Boko Haram-ISIS deal: Why Shekau could be replaced

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By Ahmad Salkida

Boko Haram, seems to have had a long disagreement within the Jihadist movements in Africa about Abubakar Shekau’s depth of knowledge. Many of the Jihadists, especially students of late Mohammed Yusuf, Shekau’s precursor, were reported to have opted out of the movement on account of his hastiness. Some of these erstwhile members of the sect are reported to be currently fighting alongside with the Islamic State (IS) in Libya, or in other turfs — in their new obsession of dying as martyrs instead of co-existing in a multicultural society.

Boko Haram’s widely reported allegiance (or Bay’ah) to the Islamic State is said to be the result of a long drawn deliberation within and outside the group on its ideology. “The sect has expressed support to IS in the past but not Bay’ah in this formal sense, as Islam prescribed,” says a source with links to the insurgents in Nigeria. According to this insurgent, it is not a question of IS accepting their overtures or not “as long as Muslims pledged allegiance to a leader, he must accept it. In fact, it was long overdue.” What this also means is Abubakar Bagdadi will henceforth take decision for the insurgents. “Shekau’s self-governance ended on Saturday, the 7th of March 2015,” said the insurgent.

Credible sources knowledgeable with the activities of the ruthless insurgents in Nigeria hinted that what we are seeing is a methodological transformation of Boko Haram into a well-organised terror and propaganda machine that may not only appeal to the deprived in society but even the well-off and people from different nationalities. Baghdadi may choose to even change the Imam in Nigeria if he so wishes or send permanent emissaries or teachers to guide what is now the local Boko Haram Shura, said multiple sources.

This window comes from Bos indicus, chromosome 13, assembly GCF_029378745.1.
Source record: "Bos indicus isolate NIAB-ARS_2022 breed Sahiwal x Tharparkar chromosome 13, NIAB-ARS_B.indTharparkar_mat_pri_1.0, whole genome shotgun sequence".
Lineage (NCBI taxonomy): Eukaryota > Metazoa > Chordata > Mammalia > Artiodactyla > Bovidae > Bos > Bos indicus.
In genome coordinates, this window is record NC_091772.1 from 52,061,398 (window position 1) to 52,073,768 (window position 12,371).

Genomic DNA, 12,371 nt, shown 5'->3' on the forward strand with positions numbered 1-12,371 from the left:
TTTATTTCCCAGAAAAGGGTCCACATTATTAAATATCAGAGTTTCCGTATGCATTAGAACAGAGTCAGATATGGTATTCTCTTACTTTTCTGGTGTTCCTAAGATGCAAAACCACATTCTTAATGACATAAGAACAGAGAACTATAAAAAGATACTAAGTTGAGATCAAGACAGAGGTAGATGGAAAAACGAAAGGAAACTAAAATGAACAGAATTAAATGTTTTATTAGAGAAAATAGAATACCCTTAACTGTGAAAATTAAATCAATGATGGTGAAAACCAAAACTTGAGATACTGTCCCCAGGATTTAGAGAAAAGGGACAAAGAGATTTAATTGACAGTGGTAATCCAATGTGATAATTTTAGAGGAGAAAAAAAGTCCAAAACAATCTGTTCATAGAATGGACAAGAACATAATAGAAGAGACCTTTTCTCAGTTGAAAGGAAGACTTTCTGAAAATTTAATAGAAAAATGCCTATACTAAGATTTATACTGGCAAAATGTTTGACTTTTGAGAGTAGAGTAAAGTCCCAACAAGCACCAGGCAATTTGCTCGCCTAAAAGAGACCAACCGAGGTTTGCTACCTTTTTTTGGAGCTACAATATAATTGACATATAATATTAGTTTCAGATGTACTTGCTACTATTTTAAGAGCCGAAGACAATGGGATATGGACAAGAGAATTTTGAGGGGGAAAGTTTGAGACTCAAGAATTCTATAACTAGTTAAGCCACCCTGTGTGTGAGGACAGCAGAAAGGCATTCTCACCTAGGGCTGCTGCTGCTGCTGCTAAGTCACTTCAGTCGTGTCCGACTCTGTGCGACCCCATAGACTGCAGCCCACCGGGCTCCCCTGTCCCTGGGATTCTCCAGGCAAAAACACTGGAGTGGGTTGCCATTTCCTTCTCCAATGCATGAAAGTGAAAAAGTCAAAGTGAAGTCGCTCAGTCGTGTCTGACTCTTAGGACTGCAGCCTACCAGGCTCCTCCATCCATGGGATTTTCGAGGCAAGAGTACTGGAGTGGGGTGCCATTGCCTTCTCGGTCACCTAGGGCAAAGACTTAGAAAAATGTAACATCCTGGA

Insiders insist that “the emissaries by Bagdadi are already here with us, they are making a lot of changes that I cannot share but we have started seeing the impact of our Bay’ah”. But just what is Bay’ah and the implications to the four countries fighting Boko Haram? Bay’ah, according to some Sunni Islamic scholars, can only be offered to the leader of the Muslims. Once allegiance is offered, as in the case of Boko Haram to IS, it is accepted because the leader that is being offered Bay’ah assumes total and absolute authority over his subjects, except these subjects were to discover that the actions of the leader contradicted their kind of beliefs.

Many commentators have maintained that Boko Haram is on its knees; therefore, it is reaching out to IS to reinforce its bonds with other groups and individuals in the region, and save itself from drowning. Yes, there have been intensified military attacks against

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